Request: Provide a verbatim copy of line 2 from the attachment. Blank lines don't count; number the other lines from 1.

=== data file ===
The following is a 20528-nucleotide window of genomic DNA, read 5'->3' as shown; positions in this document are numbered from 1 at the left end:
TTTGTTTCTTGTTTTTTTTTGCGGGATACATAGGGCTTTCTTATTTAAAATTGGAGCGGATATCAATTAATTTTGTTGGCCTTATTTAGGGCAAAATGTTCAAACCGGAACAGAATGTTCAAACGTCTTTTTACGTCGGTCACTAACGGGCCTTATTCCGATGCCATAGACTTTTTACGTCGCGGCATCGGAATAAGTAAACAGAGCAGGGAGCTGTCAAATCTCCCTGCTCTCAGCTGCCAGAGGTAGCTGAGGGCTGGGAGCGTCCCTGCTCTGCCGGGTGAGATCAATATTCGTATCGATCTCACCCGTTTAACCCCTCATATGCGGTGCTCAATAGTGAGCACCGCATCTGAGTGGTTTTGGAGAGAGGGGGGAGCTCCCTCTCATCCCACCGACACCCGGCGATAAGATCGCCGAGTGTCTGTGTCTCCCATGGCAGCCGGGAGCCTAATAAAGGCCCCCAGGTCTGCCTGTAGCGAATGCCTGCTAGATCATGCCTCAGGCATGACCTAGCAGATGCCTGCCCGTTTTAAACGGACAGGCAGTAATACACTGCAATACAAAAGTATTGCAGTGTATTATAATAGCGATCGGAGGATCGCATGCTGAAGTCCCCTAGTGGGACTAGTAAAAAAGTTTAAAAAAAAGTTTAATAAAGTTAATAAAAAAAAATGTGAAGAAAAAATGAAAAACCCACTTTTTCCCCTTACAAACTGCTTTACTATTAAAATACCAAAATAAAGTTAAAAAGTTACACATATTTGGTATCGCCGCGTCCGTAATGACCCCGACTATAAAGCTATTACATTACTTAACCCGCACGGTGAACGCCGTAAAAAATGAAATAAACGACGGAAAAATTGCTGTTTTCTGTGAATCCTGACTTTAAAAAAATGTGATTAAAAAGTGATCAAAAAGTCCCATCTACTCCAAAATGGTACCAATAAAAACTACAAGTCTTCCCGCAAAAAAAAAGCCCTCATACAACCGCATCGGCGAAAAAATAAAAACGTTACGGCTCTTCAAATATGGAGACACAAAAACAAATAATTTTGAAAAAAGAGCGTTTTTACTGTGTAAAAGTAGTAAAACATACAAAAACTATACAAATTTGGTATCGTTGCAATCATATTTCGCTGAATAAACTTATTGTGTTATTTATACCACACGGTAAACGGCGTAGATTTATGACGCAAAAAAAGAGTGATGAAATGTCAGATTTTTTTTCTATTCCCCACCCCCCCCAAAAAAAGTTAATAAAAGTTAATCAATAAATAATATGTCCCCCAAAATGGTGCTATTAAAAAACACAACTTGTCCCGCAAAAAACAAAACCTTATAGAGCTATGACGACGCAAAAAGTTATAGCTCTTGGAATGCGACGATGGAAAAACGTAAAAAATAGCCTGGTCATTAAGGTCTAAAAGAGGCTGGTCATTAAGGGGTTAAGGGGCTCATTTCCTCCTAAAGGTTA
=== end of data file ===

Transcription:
TTTGTTTCTTGTTTTTTTTTGCGGGATACATAGGGCTTTCTTATTTAAAATTGGAGCGGATATCAATTAATTTTGTTGGCCTTATTTAGGGCAAAATGTTCAAACCGGAACAGAATGTTCAAACGTCTTTTTACGTCGGTCACTAACGGGCCTTATTCCGATGCCATAGACTTTTTACGTCGCGGCATCGGAATAAGTAAACAGAGCAGGGAGCTGTCAAATCTCCCTGCTCTCAGCTGCCAGAGGTAGCTGAGGGCTGGGAGCGTCCCTGCTCTGCCGGGTGAGATCAATATTCGTATCGATCTCACCCGTTTAACCCCTCATATGCGGTGCTCAATAGTGAGCACCGCATCTGAGTGGTTTTGGAGAGAGGGGGGAGCTCCCTCTCATCCCACCGACACCCGGCGATAAGATCGCCGAGTGTCTGTGTCTCCCATGGCAGCCGGGAGCCTAATAAAGGCCCCCAGGTCTGCCTGTAGCGAATGCCTGCTAGATCATGCCTCAGGCATGACCTAGCAGATGCCTGCCCGTTTTAAACGGACAGGCAGTAATACACTGCAATACAAAAGTATTGCAGTGTATTATAATAGCGATCGGAGGATCGCATGCTGAAGTCCCCTAGTGGGACTAGTAAAAAAGTTTAAAAAAAAGTTTAATAAAGTTAATAAAAAAAAATGTGAAGAAAAAATGAAAAACCCACTTTTTCCCCTTACAAACTGCTTTACTATTAAAATACCAAAATAAAGTTAAAAAGTTACACATATTTGGTATCGCCGCGTCCGTAATGACCCCGACTATAAAGCTATTACATTACTTAACCCGCACGGTGAACGCCGTAAAAAATGAAATAAACGACGGAAAAATTGCTGTTTTCTGTGAATCCTGACTTTAAAAAAATGTGATTAAAAAGTGATCAAAAAGTCCCATCTACTCCAAAATGGTACCAATAAAAACTACAAGTCTTCCCGCAAAAAAAAAGCCCTCATACAACCGCATCGGCGAAAAAATAAAAACGTTACGGCTCTTCAAATATGGAGACACAAAAACAAATAATTTTGAAAAAAGAGCGTTTTTACTGTGTAAAAGTAGTAAAACATACAAAAACTATACAAATTTGGTATCGTTGCAATCATATTTCGCTGAATAAACTTATTGTGTTATTTATACCACACGGTAAACGGCGTAGATTTATGACGCAAAAAAAGAGTGATGAAATGTCAGATTTTTTTTCTATTCCCCACCCCCCCCAAAAAAAGTTAATAAAAGTTAATCAATAAATAATATGTCCCCCAAAATGGTGCTATTAAAAAACACAACTTGTCCCGCAAAAAACAAAACCTTATAGAGCTATGACGACGCAAAAAGTTATAGCTCTTGGAATGCGACGATGGAAAAACGTAAAAAATAGCCTGGTCATTAAGGTCTAAAAGAGGCTGGTCATTAAGGGGTTAAGGGGCTCATTTCCTCCTAAAGGTTA